Photo: AP Images. Illustration: Democracy Forward/Millicent Wong.
Under the Trump administration’s management, a federal website intended to provide the public with increased access to the process of agency rulemaking has instead seen changes that result in reduced transparency and functionality for the average user. “Regulations.gov” has long been the primary means for the general public to access, learn about, and provide feedback on regulations proposed by federal agencies. The website also serves as a resource for public interest organizations to track the status of various rulemakings and research the public comments proposed rules garner.
The new Regulations.gov website updated for 2021 no longer includes functionalities that were available on the prior version of the site. Conceived but underfunded during the Trump administration, the resulting website has a more difficult web user experience that makes it harder for an average person to search for an e-docket, review public comments (which can hit hundreds of thousands), sign up for docket email alerts, or effectively use the Regulations.gov API, among other now missing features.
The lack of previously available features on the new version of the website hinders the ability of individuals, academics, and public interest groups to fully research and participate in federal rulemaking. Organizations, for example, rely on public comments to help inform them on what feedback an agency received, and may have addressed, during the rulemaking process. Since complex rulemakings may have tens or even hundreds of thousands of comments submitted by advocates, lobbyists, or individuals, it is critical for the primary platform that the public reads and leaves these comments on to be easily accessible for transparency.
“The Trump administration underfunded the redesign of Regulations.Gov and neglected to follow the government’s own Playbook to engage with the public and groups like ours that rely on the website. The result is a cumbersome public-facing user experience that makes access to agency rulemaking dockets more difficult. We urge GSA, with the help of USDS, to take immediate steps to ensure the public can reasonably participate in the rulemaking process on Regulations.Gov.”
— Samara Spence, Democracy Forward Senior Counsel
After exhausting the website’s feedback form and finding limited transparency about the former administration’s process for updating the website, we sent a letter listing our concerns with the current Regulations.gov to the General Services Administration alongside Public Citizen, the Georgetown Law Institute for Constitutional Advocacy and Protection, the National Health Law Program, the National Center for Youth Law (NYCL), Planned Parenthood Federation of America, the Center for Science in the Public Interest (CSPI), the Union of Concerned Scientists (UCS), and the Natural Resources Defense Council (NRDC).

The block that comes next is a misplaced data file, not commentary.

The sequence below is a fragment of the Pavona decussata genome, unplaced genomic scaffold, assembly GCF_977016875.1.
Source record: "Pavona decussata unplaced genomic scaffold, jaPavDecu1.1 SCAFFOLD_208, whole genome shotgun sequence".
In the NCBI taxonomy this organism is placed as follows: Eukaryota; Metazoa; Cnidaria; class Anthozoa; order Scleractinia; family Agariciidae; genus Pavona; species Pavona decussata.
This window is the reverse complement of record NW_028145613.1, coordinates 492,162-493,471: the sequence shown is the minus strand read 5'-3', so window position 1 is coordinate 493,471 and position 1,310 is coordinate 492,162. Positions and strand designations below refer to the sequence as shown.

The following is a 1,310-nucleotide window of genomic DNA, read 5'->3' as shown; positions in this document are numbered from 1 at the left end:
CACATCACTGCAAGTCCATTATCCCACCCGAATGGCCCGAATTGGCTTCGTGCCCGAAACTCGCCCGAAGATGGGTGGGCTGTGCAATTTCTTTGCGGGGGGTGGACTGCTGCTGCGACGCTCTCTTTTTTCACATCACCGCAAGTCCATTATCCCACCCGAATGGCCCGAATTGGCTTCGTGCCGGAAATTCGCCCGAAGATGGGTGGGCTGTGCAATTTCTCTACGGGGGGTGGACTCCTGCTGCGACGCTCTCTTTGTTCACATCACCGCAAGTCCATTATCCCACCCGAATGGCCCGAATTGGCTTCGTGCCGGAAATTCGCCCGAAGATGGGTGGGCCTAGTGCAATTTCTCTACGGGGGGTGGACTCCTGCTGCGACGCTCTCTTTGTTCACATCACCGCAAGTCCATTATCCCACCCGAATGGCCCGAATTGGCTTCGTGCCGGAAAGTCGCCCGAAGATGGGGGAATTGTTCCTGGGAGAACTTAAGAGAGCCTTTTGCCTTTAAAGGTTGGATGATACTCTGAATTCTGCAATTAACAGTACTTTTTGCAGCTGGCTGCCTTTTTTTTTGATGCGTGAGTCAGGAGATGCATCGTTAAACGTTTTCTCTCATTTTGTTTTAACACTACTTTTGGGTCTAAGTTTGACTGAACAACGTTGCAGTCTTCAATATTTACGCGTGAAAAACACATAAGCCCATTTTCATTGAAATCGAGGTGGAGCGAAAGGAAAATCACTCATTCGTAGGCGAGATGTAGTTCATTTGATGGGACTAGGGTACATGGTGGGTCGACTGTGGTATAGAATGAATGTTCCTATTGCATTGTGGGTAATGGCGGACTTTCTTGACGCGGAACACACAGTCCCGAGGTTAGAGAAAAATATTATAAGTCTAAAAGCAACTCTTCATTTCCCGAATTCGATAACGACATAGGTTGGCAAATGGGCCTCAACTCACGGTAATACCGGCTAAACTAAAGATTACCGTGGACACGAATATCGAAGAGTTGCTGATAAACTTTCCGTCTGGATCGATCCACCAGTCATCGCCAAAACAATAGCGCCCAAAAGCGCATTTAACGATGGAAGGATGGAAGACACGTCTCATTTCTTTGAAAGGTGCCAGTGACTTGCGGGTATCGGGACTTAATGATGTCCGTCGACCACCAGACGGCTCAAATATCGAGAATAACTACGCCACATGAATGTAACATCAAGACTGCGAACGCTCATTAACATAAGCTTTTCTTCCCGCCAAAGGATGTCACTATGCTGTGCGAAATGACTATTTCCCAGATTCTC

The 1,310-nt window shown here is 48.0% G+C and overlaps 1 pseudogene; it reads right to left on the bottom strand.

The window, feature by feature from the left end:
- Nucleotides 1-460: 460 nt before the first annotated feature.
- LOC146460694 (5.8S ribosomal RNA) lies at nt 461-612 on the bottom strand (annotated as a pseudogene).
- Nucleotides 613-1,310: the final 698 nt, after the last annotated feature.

This broad coalition of public interest groups agree that the changes made to Regulations.gov make research, legal, and advocacy work more difficult and call on Biden’s GSA to address Trump-era underfunding and neglect of diverse user experiences when redesigning the website.
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Regulations.gov website was first established.
Prior to the website, members of the public who wanted to participate in agency rulemaking had to visit a physical “Docket Center Reading Room” in Washington D.C. The establishment of a web portal for rulemaking access was required by the E-Government Act of 2002.
Adobe announces the framework Regulations.gov was built on will be discontinued.
Six months into the Trump administration, Adobe announced that Flash — the application framework Regulations.gov was originally built on — would be phased out by the end of 2020. From July 2017 until October 2019, the Trump administration did little, if anything, to prepare for the technological change.
Responsibility of Regulations.gov is transferred to GSA, with 14 months to complete replacement.
Beta Regulations.gov goes live for feedback.
The original website was redirected to a Beta version for several days of the week. Anecdotally, members of the public expressed frustration on blogs and Twitter with the Beta site’s poor search functionality and lack of usable information on comment lists. Staff members at Democracy Forward and other partner organizations contacted GSA at various times with feedback and GSA staff acknowledged that they had received similar sentiments.
New Regulations.gov entirely replaces the old version.
As of February 18, 2021, the Beta version was finalized as the new Regulations.Gov, entirely replacing the old version, while addressing none of the Beta version’s significant shortcomings.